Unforgettable accommodation for all budgets
You don’t need to splurge on a stay at the upscale White Lotus Resort (it’s a real hotel, the San Domenico Palace in Taormina) to get a taste of Sicily’s finest sea views or sumptuous suites; the island has plenty of incredible accommodation for all budgets.
My most important criteria for our first week on the island was to have a sea view, and with an abundance of tranquil villas in Sicily, both on the main island and the archipelagos (more on those later), it wasn’t hard to find a surprisingly affordable base to enjoy balcony evenings watching the last copper flickers over the lapping waves.
Another popular reason to visit Sicily is the chance to stay in a palazzo (small palatial building) as there are plenty dotted around the island, many of which have been converted into short term rentals that are a fair price for the opportunity they offer.
Food worth savouring
If I was to answer the question ‘why visit Sicily’ in one word, I’d be momentarily torn between responses before giving arguably the most compelling reason: the food – and that’s really saying something in a country as appetizing as Italy.
Delicious dishes based on seasonal and flavoursome ingredients, mouthwatering morsels of sweet treats, caught-and-cooked seafood, and fresh, fragrant pomegranate juice stalls are just some of the island’s many unforgettable bites.
Be sure to seek out signature dishes such as caponata, a typical aubergine plate with sweet and sour flavours; cannoli, ricotta stuffed tube pastry; Pasta alla Norma, a aubergine and ricotta topped pasta tubes; and arancini, a fried stuffed rice balls – but that’s only a few plates to get you started, Sicily’s full menu is extensively excellent.
Cities with countless layers
Understandably, the archipelago’s fame as a European beach destination remains one of the top reasons to visit Sicily, but you shouldn’t snub the island’s cities during your visit either. With layers of art and architecture, Sicily’s storied cities are personality-packed delights.
In Palermo, the sexy, sassy and sometimes overwhelming capital city, your senses might be temporarily overloaded, but all for good reasons. On Palmero’s boisterous backstreets, for example, Ballaro Market can seem like a whirlwind, but it will introduce you to the island’s character and finest street food flavours. Venture inside the 12th-century Cathedral, admire the Byzantine mosaics adorning the Cappella Palatina, and gawp at the Royal Palace of Palermo – where further mosaics, courtyards and soaring ceilings astound.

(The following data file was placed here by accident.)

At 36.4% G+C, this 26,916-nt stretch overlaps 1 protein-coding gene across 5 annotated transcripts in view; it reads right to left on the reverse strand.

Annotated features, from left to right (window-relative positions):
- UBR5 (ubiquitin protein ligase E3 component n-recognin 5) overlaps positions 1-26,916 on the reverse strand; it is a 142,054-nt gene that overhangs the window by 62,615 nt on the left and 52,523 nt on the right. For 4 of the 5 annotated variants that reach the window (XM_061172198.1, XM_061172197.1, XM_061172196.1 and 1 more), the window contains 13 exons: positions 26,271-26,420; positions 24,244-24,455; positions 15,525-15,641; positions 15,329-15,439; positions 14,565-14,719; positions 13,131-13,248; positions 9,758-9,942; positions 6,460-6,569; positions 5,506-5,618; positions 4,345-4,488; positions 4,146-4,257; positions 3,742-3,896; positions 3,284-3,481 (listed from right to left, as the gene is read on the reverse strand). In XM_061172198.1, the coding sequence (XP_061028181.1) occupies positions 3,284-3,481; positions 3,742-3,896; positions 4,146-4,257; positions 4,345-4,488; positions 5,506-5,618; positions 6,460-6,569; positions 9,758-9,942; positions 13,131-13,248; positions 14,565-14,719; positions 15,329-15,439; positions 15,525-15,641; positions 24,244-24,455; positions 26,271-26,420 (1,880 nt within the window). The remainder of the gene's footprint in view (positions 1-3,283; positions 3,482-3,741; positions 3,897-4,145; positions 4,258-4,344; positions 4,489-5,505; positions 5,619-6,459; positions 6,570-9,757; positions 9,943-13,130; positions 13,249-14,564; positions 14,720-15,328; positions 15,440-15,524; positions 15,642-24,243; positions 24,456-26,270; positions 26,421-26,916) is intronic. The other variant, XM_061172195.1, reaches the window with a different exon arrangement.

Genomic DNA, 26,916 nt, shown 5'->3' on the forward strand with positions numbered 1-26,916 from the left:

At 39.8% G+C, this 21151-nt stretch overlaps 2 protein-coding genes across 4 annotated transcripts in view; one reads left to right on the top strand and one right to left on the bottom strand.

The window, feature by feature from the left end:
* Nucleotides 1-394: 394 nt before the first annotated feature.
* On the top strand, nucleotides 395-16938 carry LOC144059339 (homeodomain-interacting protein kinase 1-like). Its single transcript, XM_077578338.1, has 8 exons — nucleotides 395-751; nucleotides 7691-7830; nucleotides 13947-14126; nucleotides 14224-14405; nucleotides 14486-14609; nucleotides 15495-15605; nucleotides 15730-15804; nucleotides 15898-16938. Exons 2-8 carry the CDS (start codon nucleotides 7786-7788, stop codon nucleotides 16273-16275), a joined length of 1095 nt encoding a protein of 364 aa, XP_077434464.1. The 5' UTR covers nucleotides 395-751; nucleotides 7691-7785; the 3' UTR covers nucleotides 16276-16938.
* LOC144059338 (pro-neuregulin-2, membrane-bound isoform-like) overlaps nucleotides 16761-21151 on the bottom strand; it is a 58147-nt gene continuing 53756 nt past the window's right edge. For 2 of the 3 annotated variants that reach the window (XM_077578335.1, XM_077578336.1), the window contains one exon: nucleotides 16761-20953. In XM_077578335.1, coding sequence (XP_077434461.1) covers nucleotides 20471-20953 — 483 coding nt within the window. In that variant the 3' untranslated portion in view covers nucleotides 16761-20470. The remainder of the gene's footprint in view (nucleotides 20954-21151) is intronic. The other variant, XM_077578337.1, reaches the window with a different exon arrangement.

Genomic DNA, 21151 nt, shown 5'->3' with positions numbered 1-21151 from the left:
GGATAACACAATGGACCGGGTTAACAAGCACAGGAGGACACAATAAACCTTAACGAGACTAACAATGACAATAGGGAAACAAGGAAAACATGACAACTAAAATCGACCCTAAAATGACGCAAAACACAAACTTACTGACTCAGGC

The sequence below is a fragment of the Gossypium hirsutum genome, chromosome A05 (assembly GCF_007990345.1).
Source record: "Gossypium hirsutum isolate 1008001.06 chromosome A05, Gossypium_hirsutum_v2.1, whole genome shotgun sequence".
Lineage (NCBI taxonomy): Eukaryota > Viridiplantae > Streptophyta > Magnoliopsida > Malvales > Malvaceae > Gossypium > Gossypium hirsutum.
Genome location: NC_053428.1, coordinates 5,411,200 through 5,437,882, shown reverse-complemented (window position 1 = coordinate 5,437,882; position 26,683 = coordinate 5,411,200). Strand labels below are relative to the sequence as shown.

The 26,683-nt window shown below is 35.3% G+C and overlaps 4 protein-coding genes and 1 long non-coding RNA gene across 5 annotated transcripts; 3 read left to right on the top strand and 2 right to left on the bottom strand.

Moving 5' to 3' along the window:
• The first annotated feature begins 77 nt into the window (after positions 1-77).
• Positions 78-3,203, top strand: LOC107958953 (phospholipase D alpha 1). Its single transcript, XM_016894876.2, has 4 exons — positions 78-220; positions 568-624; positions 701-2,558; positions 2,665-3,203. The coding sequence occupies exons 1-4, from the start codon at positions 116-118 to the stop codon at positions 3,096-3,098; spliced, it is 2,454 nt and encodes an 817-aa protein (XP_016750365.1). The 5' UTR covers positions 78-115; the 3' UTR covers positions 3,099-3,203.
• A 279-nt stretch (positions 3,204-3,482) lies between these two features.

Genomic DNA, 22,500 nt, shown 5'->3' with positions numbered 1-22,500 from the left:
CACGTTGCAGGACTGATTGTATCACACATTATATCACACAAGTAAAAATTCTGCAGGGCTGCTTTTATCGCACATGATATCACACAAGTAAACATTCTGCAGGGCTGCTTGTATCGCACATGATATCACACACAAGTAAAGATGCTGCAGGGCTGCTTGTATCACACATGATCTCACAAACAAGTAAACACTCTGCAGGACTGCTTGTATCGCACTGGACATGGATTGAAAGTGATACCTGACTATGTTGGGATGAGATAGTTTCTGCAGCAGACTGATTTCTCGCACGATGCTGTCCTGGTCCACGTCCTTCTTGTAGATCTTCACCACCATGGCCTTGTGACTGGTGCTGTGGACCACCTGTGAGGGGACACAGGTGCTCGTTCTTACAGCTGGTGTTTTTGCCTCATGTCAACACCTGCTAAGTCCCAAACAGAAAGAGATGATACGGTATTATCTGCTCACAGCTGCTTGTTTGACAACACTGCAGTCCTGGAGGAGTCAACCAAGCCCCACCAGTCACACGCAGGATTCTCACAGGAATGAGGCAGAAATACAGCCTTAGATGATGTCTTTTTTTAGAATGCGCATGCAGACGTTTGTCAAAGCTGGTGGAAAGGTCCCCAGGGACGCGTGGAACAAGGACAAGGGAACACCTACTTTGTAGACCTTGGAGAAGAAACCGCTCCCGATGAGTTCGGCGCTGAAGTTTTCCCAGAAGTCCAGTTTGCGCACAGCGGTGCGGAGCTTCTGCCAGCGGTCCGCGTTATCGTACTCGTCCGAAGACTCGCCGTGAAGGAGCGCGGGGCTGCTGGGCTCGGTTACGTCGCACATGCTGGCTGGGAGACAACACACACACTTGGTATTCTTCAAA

Across the island on the east coast, the second city of Catania – a short drive from imposing Mount Etna which provides a often bellowing backdrop to her Baroque – offers a more ‘classical Italian’ experience with it’s pretty Bellini gardens, castle-turned-gallery Ursino, and Basilica decorated with an impressive marble façade – there’s also the remains of a Roman-Greek amphitheatre to tour. But it’s in spectacular Syracuse where Greek history shines brightest, with the archaeological museum and amphitheatres forever imprinted on my mind.
Volcanoes and vines
You might be wondering why visit Sicily if there are so many active volcanoes across the archipelago? Well, that’s very much part of the attraction.
UNESCO-listed Mount Etna and Stromboli are perhaps the most famous, but there are even more. On Vulcano Island, for example, we were greeted by the stench of sulphur and warning signs that the volcano’s trails were now closed due to worrying activity – some residents had even temporarily relocated. But beyond the fear, life continues and has even blossomed close to these natural wonders. As well as being able to hike up Mount Etna (with a guide), those who would rather take in the views from afar can sample some of Sicily’s fantastic wines at one of the 100-plus-year-old vineyards which cling to the slopes.